A new report paints a rosy picture of the dairy sector, however industry leaders are still concerned about worker shortages.
The Ministry for Primary Industries has just released its Situation and Outlook for Primary Industries report.
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In the report it said dairy export revenue is forecast to rise 5.5 percent to $17.6 billion for the year ending June 2019, up from 13.3 billion in 2016, 14.6 billion in 2017 and 16.7 billion in 2018.
It said increased milksolids production translated into higher export volumes, and a reversal of declines in key dairy commodity prices at the end of 2018 continued into 2019.
Total dairy exports for the six months ended December 2018 grew 3.8 percent to $8.7 billion compared to the previous year.
The MPI report said there continues to be strong international demand for dairy, including from China. Dairy exports to China, as our largest trading partner, are up 16.6 percent to $3.2 billion for the six months ended December 2018 compared to the previous year.
"For New Zealand's dairy farmers, the strong production, a recovery of export commodity prices, and a weaker NZD should help ease downward pressure on farm level profitability for the current season. We have accordingly adjusted our all company average farm gate milksolids payout forecast for the 2018/19 season upwards to $6.41 (including dividend)," it said.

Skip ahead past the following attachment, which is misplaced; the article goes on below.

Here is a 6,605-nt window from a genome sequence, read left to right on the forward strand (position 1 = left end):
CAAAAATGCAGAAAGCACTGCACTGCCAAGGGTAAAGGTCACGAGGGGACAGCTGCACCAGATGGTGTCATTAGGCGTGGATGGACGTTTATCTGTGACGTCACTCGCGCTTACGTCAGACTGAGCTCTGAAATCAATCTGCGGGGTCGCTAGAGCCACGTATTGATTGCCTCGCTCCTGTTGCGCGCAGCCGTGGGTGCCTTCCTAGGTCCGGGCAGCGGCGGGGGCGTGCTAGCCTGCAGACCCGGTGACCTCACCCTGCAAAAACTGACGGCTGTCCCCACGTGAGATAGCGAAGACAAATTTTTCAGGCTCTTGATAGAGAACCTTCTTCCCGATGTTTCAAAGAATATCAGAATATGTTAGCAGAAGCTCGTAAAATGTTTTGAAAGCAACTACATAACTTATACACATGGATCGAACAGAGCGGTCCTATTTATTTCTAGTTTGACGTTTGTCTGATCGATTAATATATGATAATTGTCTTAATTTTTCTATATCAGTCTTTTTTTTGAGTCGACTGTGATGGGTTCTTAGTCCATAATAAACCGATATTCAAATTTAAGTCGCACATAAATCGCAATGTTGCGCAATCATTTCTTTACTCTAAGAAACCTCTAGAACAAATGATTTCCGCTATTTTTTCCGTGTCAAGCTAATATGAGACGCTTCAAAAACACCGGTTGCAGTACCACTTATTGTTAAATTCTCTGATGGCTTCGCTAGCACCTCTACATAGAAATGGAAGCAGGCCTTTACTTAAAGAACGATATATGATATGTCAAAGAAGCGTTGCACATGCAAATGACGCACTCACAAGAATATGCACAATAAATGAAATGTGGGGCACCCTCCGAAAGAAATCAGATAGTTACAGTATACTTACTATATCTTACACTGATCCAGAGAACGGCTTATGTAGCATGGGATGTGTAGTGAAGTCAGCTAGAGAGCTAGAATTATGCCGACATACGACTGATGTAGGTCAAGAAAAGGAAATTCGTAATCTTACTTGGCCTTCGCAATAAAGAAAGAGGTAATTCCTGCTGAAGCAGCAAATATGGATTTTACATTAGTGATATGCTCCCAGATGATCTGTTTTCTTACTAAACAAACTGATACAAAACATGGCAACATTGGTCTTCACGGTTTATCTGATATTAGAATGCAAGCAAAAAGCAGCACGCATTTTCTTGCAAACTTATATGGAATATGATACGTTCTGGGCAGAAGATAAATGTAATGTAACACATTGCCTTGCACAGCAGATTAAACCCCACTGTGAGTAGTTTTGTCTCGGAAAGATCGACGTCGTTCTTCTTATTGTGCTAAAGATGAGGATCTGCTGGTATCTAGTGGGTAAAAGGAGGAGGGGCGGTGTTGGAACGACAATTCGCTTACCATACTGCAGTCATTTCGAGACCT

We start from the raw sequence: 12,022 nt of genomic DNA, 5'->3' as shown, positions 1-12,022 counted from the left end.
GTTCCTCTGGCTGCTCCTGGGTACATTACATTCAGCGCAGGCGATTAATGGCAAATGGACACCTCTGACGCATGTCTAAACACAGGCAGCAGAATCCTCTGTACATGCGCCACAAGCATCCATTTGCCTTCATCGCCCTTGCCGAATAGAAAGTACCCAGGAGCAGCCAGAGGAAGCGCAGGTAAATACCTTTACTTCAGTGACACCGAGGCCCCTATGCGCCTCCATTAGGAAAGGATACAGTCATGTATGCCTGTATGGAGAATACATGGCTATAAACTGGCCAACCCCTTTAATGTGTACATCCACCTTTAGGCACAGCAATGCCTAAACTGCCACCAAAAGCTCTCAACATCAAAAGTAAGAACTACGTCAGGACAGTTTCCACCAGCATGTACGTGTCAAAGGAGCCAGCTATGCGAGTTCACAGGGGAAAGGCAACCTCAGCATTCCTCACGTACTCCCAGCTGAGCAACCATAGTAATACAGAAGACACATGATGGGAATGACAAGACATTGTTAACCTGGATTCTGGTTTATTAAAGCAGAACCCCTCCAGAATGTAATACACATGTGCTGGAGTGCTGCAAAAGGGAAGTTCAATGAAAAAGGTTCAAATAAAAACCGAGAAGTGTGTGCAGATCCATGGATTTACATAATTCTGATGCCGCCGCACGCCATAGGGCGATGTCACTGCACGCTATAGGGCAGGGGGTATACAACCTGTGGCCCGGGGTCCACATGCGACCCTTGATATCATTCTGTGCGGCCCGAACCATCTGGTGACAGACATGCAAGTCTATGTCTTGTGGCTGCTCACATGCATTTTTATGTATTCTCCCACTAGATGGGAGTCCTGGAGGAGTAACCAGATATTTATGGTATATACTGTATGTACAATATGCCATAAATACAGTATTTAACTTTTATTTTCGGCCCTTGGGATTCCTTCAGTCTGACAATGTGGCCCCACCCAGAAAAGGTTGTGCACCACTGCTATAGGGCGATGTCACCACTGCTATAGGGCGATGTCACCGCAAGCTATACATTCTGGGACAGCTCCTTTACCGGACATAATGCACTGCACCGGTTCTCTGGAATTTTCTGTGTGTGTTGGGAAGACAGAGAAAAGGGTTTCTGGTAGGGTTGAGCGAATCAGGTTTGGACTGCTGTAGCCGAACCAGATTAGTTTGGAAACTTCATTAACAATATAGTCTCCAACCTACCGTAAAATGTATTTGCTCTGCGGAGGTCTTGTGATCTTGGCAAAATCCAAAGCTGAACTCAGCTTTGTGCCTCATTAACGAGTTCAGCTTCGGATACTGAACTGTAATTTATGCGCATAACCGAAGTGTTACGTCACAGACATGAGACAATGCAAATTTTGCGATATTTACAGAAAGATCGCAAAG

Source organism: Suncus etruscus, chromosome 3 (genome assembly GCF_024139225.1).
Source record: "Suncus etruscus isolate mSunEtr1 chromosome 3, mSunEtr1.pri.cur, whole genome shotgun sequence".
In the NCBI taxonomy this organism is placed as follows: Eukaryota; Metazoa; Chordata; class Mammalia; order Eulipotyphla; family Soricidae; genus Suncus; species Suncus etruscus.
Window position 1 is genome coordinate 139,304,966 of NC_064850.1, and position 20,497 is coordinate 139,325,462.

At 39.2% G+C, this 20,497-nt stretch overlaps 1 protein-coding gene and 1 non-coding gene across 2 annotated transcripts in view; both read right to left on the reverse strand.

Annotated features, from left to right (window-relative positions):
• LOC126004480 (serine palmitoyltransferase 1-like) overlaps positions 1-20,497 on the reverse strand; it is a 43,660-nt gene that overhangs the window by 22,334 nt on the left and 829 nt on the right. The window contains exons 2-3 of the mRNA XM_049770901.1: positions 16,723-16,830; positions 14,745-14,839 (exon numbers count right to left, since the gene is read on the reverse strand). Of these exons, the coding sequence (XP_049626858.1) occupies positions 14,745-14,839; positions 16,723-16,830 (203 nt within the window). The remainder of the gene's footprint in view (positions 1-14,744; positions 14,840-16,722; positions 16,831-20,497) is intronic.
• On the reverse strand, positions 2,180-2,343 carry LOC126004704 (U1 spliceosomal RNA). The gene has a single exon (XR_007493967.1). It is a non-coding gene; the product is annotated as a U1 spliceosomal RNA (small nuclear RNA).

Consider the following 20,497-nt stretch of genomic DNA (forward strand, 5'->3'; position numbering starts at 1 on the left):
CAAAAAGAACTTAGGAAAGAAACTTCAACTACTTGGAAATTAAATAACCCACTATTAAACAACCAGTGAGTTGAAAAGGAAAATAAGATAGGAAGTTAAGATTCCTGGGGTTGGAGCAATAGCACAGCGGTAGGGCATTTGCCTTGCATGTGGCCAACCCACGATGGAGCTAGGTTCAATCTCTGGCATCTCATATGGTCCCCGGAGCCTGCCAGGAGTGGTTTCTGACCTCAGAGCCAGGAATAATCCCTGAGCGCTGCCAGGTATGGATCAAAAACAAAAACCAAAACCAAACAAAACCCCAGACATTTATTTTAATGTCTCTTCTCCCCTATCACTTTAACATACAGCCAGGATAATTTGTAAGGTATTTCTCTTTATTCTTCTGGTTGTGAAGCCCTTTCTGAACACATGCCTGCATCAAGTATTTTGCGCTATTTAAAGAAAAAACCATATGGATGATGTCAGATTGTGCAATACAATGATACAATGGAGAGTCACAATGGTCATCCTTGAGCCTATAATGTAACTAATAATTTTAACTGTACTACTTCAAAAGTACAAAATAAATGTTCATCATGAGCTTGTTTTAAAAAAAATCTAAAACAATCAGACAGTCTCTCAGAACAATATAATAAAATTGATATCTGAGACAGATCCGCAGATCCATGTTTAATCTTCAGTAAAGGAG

DairyNZ chief executive Dr Tim Mackle said it was great to see the acknowledgement of the huge part that the dairy sector plays in the economy.
However he highlighted the shortage of labour as an issue for the sector.
"To continue to achieve stellar results like this and to farm well, we need to have sufficient skilled and passionate people in the dairy sector," he said.
"At present, we have skills shortages and need more people with the necessary skills and education to help us continue to drive the sector forward and deliver benefits for New Zealanders and the economy, " said Dr Mackle.
He said the dairy sector needs around 5000 new people each year.
"It is critical that while there are not enough New Zealanders to fill vacancies that the sector can have access to migrant employees."
"Migrant employees are valued members of our farm teams. We want to work with the government to ensure that businesses can plan knowing they have certainty of labour supply."